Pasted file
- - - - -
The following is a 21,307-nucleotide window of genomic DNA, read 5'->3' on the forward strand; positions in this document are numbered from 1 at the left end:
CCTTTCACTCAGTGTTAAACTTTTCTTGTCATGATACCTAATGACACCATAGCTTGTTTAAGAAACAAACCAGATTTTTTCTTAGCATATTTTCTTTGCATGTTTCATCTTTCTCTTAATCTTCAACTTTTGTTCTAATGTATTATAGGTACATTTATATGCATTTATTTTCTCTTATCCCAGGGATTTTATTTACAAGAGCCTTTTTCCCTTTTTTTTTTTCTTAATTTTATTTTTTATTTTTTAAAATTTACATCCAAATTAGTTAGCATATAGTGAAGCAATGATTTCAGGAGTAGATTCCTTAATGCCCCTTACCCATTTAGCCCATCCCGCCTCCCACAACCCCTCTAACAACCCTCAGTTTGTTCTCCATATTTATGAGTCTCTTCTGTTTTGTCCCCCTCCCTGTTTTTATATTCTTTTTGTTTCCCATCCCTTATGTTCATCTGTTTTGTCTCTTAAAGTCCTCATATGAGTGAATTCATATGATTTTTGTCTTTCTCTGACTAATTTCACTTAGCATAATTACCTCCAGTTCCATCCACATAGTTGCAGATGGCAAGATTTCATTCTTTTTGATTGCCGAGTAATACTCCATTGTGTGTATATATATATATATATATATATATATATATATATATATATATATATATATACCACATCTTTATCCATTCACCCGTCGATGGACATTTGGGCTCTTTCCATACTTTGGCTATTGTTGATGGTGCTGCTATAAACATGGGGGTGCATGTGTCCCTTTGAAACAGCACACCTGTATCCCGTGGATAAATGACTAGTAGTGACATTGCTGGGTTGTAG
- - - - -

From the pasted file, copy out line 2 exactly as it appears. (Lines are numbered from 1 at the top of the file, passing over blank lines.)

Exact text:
CCTTTCACTCAGTGTTAAACTTTTCTTGTCATGATACCTAATGACACCATAGCTTGTTTAAGAAACAAACCAGATTTTTTCTTAGCATATTTTCTTTGCATGTTTCATCTTTCTCTTAATCTTCAACTTTTGTTCTAATGTATTATAGGTACATTTATATGCATTTATTTTCTCTTATCCCAGGGATTTTATTTACAAGAGCCTTTTTCCCTTTTTTTTTTTCTTAATTTTATTTTTTATTTTTTAAAATTTACATCCAAATTAGTTAGCATATAGTGAAGCAATGATTTCAGGAGTAGATTCCTTAATGCCCCTTACCCATTTAGCCCATCCCGCCTCCCACAACCCCTCTAACAACCCTCAGTTTGTTCTCCATATTTATGAGTCTCTTCTGTTTTGTCCCCCTCCCTGTTTTTATATTCTTTTTGTTTCCCATCCCTTATGTTCATCTGTTTTGTCTCTTAAAGTCCTCATATGAGTGAATTCATATGATTTTTGTCTTTCTCTGACTAATTTCACTTAGCATAATTACCTCCAGTTCCATCCACATAGTTGCAGATGGCAAGATTTCATTCTTTTTGATTGCCGAGTAATACTCCATTGTGTGTATATATATATATATATATATATATATATATATATATATATATATATATATACCACATCTTTATCCATTCACCCGTCGATGGACATTTGGGCTCTTTCCATACTTTGGCTATTGTTGATGGTGCTGCTATAAACATGGGGGTGCATGTGTCCCTTTGAAACAGCACACCTGTATCCCGTGGATAAATGACTAGTAGTGACATTGCTGGGTTGTAG